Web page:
Homeless debate hits nerves
Hundreds gather in Waianae to hear and discuss ideas to solve the spreading problem
Waianae residents with or without houses flocked on foot, bicycle and car to last night's meeting on homelessness to express their frustrations, to hear and offer solutions.
"I don't blame the people with all the high costs, but they are taking away our beaches," said Norma Atiga, a Waianae resident who wanted to hear solutions. "It's not safe.
"But where are they going to go?"
She recalled how four or five years ago, her family could enjoy the beaches.
Now, she said, "After Ala Moana Park was cleared, it's like all the homeless moved on the Leeward side."
About 900 overflowed the Waianae District Park hall where Gov. Linda Lingle said she wanted to hear what everyone had to say and promised, "There will be results from tonight's meeting."
The governor held the meeting last night to address the huge problem of homeless occupying beaches on the Waianae Coast.
One homeless man who lives on Maili Beach told the governor he's waiting to collect Social Security and lives on $250 in food stamps.
"Right now, it's hard," he said. "I can't move away from this beach 'cause I got no place else to go."
But surfer Sam Pa'e of Nanakuli told the homeless in the audience, "I understand you down and out, but some of you guys choose that way. Some of you selling drugs. Eh, that's not right."
"Maili Point where I surf you cannot surf there anymore," he said, blaming the homeless. He said, "We can't even park our cars there," saying the homeless bang their cars and put their coolers in parking stalls. "They act like they own the place."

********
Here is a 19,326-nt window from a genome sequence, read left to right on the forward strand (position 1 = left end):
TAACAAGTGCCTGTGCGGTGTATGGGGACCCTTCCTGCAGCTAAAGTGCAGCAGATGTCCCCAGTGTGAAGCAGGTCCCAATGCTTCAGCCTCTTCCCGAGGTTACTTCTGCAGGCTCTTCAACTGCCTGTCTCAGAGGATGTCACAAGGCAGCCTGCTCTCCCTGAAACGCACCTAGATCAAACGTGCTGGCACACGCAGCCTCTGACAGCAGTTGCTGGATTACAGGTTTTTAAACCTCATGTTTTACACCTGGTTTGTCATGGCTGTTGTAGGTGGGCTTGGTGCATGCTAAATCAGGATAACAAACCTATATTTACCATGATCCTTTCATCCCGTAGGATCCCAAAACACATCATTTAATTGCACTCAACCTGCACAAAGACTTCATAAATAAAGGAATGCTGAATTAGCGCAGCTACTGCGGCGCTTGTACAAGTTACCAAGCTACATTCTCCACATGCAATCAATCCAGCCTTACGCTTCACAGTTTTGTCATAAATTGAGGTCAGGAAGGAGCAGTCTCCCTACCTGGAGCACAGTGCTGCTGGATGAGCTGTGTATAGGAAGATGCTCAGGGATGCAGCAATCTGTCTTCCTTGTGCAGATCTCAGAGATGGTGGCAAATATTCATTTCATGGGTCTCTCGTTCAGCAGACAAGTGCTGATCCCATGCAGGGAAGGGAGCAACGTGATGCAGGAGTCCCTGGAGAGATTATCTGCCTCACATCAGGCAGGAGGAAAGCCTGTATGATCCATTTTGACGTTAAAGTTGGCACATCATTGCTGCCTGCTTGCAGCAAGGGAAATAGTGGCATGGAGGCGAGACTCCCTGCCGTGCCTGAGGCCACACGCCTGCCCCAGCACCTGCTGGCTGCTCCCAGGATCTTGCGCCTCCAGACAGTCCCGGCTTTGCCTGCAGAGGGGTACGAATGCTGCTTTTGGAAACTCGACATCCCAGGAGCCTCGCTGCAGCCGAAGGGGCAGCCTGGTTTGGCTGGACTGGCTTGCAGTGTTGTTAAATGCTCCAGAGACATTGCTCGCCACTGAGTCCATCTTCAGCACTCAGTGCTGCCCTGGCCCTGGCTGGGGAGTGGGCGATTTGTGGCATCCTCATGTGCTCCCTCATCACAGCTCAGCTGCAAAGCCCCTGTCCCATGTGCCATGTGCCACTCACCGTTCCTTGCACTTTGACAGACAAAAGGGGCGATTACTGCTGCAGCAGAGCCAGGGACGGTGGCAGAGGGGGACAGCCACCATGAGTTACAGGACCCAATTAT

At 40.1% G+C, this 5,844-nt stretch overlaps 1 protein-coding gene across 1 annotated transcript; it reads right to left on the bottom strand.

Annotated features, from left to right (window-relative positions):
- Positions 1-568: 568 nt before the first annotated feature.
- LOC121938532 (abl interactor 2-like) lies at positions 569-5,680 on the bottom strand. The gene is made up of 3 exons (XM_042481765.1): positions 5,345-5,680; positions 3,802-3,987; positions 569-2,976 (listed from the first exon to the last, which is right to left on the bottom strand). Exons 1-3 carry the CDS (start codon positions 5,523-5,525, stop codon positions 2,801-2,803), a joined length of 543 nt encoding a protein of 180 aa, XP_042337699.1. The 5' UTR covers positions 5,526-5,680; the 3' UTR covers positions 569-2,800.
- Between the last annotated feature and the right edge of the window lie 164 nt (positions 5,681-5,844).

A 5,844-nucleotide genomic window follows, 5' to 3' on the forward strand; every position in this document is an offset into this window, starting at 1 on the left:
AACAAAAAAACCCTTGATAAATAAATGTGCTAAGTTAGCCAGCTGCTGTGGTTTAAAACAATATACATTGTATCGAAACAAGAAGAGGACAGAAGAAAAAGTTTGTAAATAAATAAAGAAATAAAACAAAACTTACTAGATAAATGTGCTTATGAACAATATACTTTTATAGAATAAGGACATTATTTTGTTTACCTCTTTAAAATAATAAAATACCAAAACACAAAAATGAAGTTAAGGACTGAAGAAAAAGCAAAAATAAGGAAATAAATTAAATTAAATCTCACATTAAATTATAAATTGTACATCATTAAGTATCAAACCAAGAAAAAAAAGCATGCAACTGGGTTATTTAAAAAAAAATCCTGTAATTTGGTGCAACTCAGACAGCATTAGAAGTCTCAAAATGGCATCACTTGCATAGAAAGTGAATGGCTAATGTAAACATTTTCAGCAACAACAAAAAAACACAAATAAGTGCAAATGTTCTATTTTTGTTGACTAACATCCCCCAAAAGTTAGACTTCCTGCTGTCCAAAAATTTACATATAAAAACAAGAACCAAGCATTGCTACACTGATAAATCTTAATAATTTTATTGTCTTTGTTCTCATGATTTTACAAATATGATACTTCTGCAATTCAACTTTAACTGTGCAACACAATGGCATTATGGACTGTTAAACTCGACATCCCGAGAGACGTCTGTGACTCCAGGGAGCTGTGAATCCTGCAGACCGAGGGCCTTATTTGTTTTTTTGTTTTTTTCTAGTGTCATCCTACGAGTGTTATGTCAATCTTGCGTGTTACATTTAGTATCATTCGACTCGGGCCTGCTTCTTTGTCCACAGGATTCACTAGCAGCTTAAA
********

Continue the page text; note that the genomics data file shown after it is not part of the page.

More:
"Help us out, governor," Pa'e said. "I love to surf, but I no like surf here. I like surf in happiness."
He suggested giving the homeless a designated place.
Victor Rapoza, owner of Waianae Ice House, said the problem has been going on for 10 years and blamed government officials for their inaction.
"Don't ask me for a solution," he said. "We elected you for the solutions."
He suggested taking another half percent tax in addition to the one for transit to take care of the homeless.
Art Frank, who has helped the homeless and the disabled for 25 years, said, "I'm afraid of what the mayor's doing."
Mayor Mufi Hannemann announced Monday he is planning a cleanup of Maili, Nanakuli and Keaau beach parks, where many homeless live. The mayor had also closed Ala Moana Park at night, displacing 200 homeless.
But Frank believes the community needs to work together to solve the problem and not blame politicians.
Kanani Bulawan, executive director of Waianae Community Outreach, said if the homeless live "too long in the wilderness, they become wild."
She offered a solution: "Set up satellites. Our community is not meant to be warehoused. Our people need safe zones," which she later described as campgrounds and not buildings.
She said many homeless "cannot sustain regular employment because a lot of their needs are not being met -- housing, clothing, food."